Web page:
To think "Excited for"...

(29 Posts)
softlysoftly Wed 04-Jun-14 13:02:37

... is wrong?

I'm really not sure confused

It seems to be popping up all over the place "I'm excited for visiting x this weekend" "whoop excited for the new game out".

Or "Excited to" that seems to be new as well.

It just sounds wrong and really really grinds on me but I might be wholly unreasonable and it's perfect grammar?

Surely it's "I'm excited about"??

MrsWinnibago Wed 04-Jun-14 13:04:21

I'm feeling very excited about Mumsnet's fascinating threads today.

splendide Wed 04-Jun-14 13:06:36

"Excited to" is fine in some context - "I am excited to be visiting x this weekend".

pinkie1982 Wed 04-Jun-14 13:06:38

I see what you mean. It should be 'excited to be...'

My mother hates people/adverts saying 'for free'.
It's not for free, it is just free.

softlysoftly Wed 04-Jun-14 13:06:50

grin

I promise to post an exciting thread in the near future to make up for it.

I shall deliberately provoke a pensioner, get weed on by someones toddler or steal a parking space to create the opportunity.

SpringBreaker Wed 04-Jun-14 13:12:47

If I said "I am excited for my friend" that context would be correct..

but yanbu .. how about..

"I am excited to of been going to London" grin

runningonwillpower Wed 04-Jun-14 13:13:54

There's a lot of preposition use that I disagree with. (With which I disagree?)

Regarding excitement, I would either be 'excited about' or excited by' depending on context. I would only be 'excited for' if it were something being experienced by another person and I was pleased on their behalf.

But my main concern is 'of'. Bored 'of'. Surely you are 'bored with'? Similarly, 'pouring of rain'. Isn't it pouring 'with rain'?

As for 'different to'? It makes no sense. It's 'different from'.

But language develops and that's a good thing.

softlysoftly Wed 04-Jun-14 13:14:57

Noooooo Spring.

I'm definitely not BU

But I may be turning into my mother.

Or Pinkies mother as she is absolutely correct.

ShevelKnievel Wed 04-Jun-14 13:21:00

Oh me too. In fact I think I started a similar thread once.

Is just wrong and positively endemic at the moment

MrsRuffdiamond Wed 04-Jun-14 13:26:47

I always think 'bored of' sounds odd, too, running, but I could be prejudiced because of the misuse in 'could of', 'would of' etc.

You do say "I'm tired of...." so logically you'd think that 'bored' might adopt the same rule?

dorathedestroyer Wed 04-Jun-14 13:35:23

YANBU. It's my newest bugbear. Excited ABOUT. Aboutaboutabout. Argh.

runningonwillpower Wed 04-Jun-14 13:42:01

I always think 'bored of' sounds odd, too, running, but I could be prejudiced because of the misuse in 'could of', 'would of' etc.

Mrs R - I take your point but it's a different grammatical misuse.

'Could of' is not just a misuse of prepositions, it's a total misunderstanding of grammar.

echt Wed 04-Jun-14 13:45:30

May I chip in with "what do do you think to this?"

WingDefence Wed 04-Jun-14 14:11:07

YANU - I completely agree that it's been cropping up lots recently and it really does annoy me!

angry

SirChenjin Wed 04-Jun-14 14:12:45

YANBU - it drives me mad.

CorusKate Wed 04-Jun-14 14:15:14

Message withdrawn at poster's request.

MrsRuffdiamond Wed 04-Jun-14 14:25:27

Yes, I know, running.

My point was that I so dislike 'would of', 'could of' etc., that I may have a predisposition to disliking of where it is in fact gramatically correct - e.g. 'bored of'. Why would this be incorrect when 'tired of' is not? That was my query.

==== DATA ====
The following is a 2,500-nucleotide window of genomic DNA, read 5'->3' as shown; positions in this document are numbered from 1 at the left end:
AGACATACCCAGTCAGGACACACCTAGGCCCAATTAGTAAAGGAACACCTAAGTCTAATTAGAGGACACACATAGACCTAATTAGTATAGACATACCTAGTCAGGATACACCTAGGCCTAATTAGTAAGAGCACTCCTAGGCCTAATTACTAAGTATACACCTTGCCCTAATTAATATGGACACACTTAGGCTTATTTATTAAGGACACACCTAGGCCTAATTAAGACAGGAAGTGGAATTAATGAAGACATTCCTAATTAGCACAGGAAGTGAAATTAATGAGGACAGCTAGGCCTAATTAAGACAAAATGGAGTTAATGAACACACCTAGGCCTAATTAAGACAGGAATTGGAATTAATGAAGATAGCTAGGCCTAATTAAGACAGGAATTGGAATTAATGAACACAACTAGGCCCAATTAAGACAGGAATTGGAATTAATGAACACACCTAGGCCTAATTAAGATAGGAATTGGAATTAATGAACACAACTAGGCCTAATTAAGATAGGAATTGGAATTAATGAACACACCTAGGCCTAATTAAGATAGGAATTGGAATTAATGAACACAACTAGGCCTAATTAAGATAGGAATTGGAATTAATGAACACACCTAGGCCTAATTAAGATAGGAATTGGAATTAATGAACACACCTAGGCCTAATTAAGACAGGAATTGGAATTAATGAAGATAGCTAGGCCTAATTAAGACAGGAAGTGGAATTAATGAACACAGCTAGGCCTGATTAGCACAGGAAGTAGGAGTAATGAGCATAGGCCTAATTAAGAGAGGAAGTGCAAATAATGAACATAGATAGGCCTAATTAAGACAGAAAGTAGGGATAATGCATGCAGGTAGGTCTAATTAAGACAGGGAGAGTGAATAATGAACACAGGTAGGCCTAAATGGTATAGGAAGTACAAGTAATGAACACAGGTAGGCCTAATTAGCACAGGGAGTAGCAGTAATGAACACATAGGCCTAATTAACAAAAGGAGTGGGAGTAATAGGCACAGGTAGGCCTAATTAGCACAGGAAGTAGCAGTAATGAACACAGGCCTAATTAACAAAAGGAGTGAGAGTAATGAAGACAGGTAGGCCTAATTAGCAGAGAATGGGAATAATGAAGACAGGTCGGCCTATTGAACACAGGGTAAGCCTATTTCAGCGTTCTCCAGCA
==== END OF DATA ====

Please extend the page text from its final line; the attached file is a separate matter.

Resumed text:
BertieBotts Wed 04-Jun-14 14:35:35

I think it's an American thing to use "I'm excited for [an event]" rather than "I'm excited for [somebody]"

Excited to does work, e.g. "Excited to announce..." "Excited to be..." but it needs to be a transitive verb I think? It doesn't really work with intransitive. "I'm excited to start on Thursday!" should be "I'm excited to be starting on Thursday" or "I'm excited about starting on Thursday".

The thing that really tickles me is that the amount us Brits complain about the "Americanisation" of the language, the American language teachers I know really hate having to teach the present perfect which is a tense we use a lot but they hardly ever use at all, it sounds unnecessarily stuffy and formal to them.

I think "bored of this now" is fine but I've never heard or seen "Pouring of rain". Being bored of something and being bored with something is a slightly different meaning.

I finally worked out what "Could of" etc is - it's a mishearing of the contraction "Could've". Of course the f in "of" is pronounced "v" and the sound in between the d and 've is a schwa. Schwa + v does sound like "of".

CorusKate Wed 04-Jun-14 14:42:52

Message withdrawn at poster's request.

happygirl87 Thu 05-Jun-14 16:01:41

Agreed! Went on hol with someone once who used this all the time- argh!

BertieBotts Thu 05-Jun-14 16:13:30

They use the present simple instead. They would probably use it in that context though (I'll have to ask!) but you know, you hear it on TV all the time, stuff like

I don't have it (vs I haven't got it)
I just got home (vs I've just got home)
Did you feed the cat? (vs Have you fed the cat?)
I already did that (vs I've already done it)

CorusKate Thu 05-Jun-14 16:18:50

Message withdrawn at poster's request.

CorusKate Thu 05-Jun-14 16:20:25

Message withdrawn at poster's request.

Blithereens Thu 05-Jun-14 16:22:34

Oh dear, I say this blush I have absolutely loads of American friends and I've picked it up from them!

It seems to be popping up all over the place "I'm excited for visiting x this weekend" "whoop excited for the new game out".

I have never heard this before.

Rest assure it wouldn't fly in these remote regions where am ur. We abuse the language in many ways in Glasgow but there is a level. hmm

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